Jen, can you recall anything from the moments just before these crashes that may stand out in the future to provide more of an early warning? And since you also mentioned that you have some liners, I would suggest giving them another go. The liners should help and you already have invested in them.
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Old 09-23-23, 06:55 AM
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If Gatorskins aren't better, try Gatorskin Hardshells. If not that, Schwalbe Marathon Plus are as flatproof as you get.
A bonus is they will definitely help you with your hills, mentioned in another thread. You will get MUCH stronger after riding them for a while.
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Old 09-23-23, 06:56 AM
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Originally Posted by VegasJen
I am getting extremely tired of picking my old, broken butt off the road because of some stupid thorn or auto tire debris. So I'm considering options to reduce or eliminate this from happening again any time soon.
To be clear, from your own description you didn't crash because the tire went flat; you crashed because you didn't recognize you were riding on a flat tire. Also, based on how little of the thorn went through the casing, your tire didn't lose pressure all at once, but had a slow leak so pressure dropped gradually without your noticing.

Flat will always happen, I would suggest the solution to your crashing problem is to learn to recognize riding on a soft tire rather than the impossible goal of eliminating flats. Try riding a while with your tires at normal pressure then lower the pressure on one a bit and ride paying attention to how it feels, then lower the pressure a bit more and notice the difference. Keep doing this until the tire is almost flat. Do this a few times until you can tell when a tire is going flat. (You could also just look at your tires once in a while as you ride and see if one is going flat.)
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Old 09-23-23, 08:06 AM
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If wherever the OP rides— Nevada?— is so dangerous that even Conti Gatorskins flat as regularly as “regular” road tires, it’s probably worthwhile biting-the-bullet, buying a pair of tubeless-ready wheels, and learn how to live with them. Resolving typical punctures like from thorns, glass, and wire is exactly where tubeless excels.

The other thing, which I can’t avoid thinking about, is that the OP’s two incidents were just an unusual run of bad luck, and this reaction to puncture-proof is really an over-reaction to something unlikely to happen again. I mean, crashing from front wheel flats isn’t really “a thing,” in that it’s not something most of us experience nor is it something most of us take precautions against. It can happen, obviously, but it’s misfortune, not a glaring weak spot in cycling that an industry and culture has overlooked. Right? We don’t run heavier, flat-proof tires up front, do we?

I guess I just think it would be a shame to accept the ride quality penalty of an extreme puncture-resistant setup just to avoid lightning striking thrice, if you know what I mean.

Going tubeless is an investment, though, even if maintenance is farmed out a bike shop, and if the OP doesn’t want to make that investment and doesn’t want to face the possibility of going down again, I’d suggest getting a pair of Schwalbe Marathon Plus tires, which are probably the most flat proof pneumatic tire out there. They’re the tires which Citibikes use (in the Plus “e-bike” variant), so that should tell you all you need to know about durability. The 25mm models weigh 595g, more than 2x the mass of the same size Gatorskin, so maybe some lightweighting with TPU tubes would be a nice thing to include, too.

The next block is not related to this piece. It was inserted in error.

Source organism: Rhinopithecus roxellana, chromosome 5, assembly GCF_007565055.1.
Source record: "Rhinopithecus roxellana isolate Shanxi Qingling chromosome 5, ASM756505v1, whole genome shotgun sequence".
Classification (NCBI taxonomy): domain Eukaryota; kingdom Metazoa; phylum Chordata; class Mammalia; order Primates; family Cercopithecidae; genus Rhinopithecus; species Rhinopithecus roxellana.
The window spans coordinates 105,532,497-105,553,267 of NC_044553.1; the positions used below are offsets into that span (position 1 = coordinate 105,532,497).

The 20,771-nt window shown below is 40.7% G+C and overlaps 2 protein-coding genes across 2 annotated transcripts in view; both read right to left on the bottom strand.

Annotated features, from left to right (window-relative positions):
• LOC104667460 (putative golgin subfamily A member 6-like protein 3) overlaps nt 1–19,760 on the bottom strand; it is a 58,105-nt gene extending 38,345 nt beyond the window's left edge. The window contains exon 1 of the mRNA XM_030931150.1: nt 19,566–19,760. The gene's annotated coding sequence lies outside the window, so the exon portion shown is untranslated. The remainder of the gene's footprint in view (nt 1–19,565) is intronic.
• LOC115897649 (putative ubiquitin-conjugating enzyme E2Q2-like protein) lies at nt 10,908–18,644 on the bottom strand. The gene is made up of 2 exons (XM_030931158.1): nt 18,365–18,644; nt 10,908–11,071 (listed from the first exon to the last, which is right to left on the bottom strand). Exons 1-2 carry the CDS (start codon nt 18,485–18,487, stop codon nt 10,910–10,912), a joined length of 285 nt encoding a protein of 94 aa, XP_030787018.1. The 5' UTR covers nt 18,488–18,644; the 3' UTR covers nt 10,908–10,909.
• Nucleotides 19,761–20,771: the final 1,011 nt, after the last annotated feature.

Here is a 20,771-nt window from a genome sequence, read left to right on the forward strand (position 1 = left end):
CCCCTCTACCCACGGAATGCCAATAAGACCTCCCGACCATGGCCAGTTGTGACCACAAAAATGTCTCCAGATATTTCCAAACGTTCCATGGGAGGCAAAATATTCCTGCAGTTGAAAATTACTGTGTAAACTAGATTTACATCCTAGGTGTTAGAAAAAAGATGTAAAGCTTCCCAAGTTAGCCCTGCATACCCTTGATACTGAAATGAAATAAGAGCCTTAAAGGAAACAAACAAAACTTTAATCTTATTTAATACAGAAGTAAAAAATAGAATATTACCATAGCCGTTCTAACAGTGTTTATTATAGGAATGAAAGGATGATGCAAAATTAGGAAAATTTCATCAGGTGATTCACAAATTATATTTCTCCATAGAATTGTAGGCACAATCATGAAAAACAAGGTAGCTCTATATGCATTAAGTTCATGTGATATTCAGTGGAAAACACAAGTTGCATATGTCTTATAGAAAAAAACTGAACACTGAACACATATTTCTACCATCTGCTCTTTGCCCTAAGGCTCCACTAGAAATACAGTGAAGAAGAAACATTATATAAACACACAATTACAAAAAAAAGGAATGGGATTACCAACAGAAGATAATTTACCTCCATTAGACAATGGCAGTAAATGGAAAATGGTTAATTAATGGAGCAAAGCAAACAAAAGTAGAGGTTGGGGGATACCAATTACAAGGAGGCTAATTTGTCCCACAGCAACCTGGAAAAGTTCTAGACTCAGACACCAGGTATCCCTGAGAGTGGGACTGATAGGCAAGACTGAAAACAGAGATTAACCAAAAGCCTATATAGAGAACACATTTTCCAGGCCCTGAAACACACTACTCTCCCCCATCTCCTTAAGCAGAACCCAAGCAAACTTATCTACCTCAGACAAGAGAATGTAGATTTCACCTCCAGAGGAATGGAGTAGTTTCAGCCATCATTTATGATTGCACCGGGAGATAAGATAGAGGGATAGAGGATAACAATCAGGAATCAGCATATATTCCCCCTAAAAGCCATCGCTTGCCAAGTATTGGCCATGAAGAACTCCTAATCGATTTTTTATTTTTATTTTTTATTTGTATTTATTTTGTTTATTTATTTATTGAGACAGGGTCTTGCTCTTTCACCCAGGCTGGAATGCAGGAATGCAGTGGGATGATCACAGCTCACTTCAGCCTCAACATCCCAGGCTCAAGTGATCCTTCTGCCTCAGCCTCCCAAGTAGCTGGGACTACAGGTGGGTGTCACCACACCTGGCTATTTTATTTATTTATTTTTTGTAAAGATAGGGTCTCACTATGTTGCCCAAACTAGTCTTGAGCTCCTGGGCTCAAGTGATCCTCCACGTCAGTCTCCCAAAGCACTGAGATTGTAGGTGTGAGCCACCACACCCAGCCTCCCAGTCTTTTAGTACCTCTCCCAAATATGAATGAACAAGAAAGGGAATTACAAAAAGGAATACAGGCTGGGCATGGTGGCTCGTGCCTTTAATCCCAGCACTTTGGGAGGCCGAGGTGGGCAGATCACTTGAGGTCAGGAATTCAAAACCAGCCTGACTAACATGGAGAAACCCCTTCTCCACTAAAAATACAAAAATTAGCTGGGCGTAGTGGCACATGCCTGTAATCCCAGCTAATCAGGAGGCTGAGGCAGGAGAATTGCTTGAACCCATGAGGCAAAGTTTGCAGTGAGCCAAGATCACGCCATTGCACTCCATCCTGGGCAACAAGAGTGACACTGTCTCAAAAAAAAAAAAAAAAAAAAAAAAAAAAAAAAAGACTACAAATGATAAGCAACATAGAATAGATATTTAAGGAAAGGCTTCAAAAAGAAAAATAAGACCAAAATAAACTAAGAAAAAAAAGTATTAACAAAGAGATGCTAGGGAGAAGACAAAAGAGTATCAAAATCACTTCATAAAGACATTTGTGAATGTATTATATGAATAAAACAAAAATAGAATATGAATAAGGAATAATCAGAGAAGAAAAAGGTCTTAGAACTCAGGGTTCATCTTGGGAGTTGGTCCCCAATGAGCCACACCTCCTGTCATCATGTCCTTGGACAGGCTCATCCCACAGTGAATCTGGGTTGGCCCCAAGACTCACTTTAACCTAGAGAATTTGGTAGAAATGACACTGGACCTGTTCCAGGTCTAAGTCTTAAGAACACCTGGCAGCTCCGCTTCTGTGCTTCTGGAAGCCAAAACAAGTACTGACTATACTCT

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Old 09-23-23, 08:52 AM
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https://tannus.com/armour/
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Old 09-23-23, 09:53 AM
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If you don’t want your rim sliding along the pavement and out from under you consider tubular tires.I know this idea is likely a non-starter but you will not be going down so quick. As for puncture resistance I can only recommend Orange Seal Endurance. It may be that I am lucky but I get thousands of miles from my Veloflex tires.
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Old 09-23-23, 09:59 AM
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Originally Posted by VegasJen
I crashed again this morning for the the second time in the last two months. Same scenario as before. Front tire went flat in the middle (well, closer to the end) of a ride without me realizing it.

... So, given my bloviation on the subject, what would you guys recommend?
Originally Posted by asgelle
To be clear, from your own description you didn't crash because the tire went flat; you crashed because you didn't recognize you were riding on a flat tire.
That's pretty much it. Flats will happen. You just need to be more aware of your tires while you're riding.
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Old 09-23-23, 10:40 AM
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Originally Posted by tomato coupe
That's pretty much it. Flats will happen. You just need to be more aware of your tires while you're riding.
Yes. IME, a strangely bouncy ride tells you to check your tires. If there are a lot of seams or rough patches on your roads, the bumps through the bars start feeling less sharp. Since I live in California, my roads are full of seams, busted up asphalt, etc. so I get constant feedback from the tires.

You could try an experiment - take your bike and a pump out to a section of road you ride quite a bit. Try pumping one of your tires up to only half of the normal psi, and ride a bit, noticing how it feels. Watch out for any stones or potholes because you WILL flat if you hit them with so little pressure.
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Old 09-23-23, 10:56 AM
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Originally Posted by msu2001la
Unless you want to buy new tubeless ready wheels, I would suggest ruling out tubeless.

Attempting to convert older non-tubeless road wheels to tubeless is going to be difficult and problematic.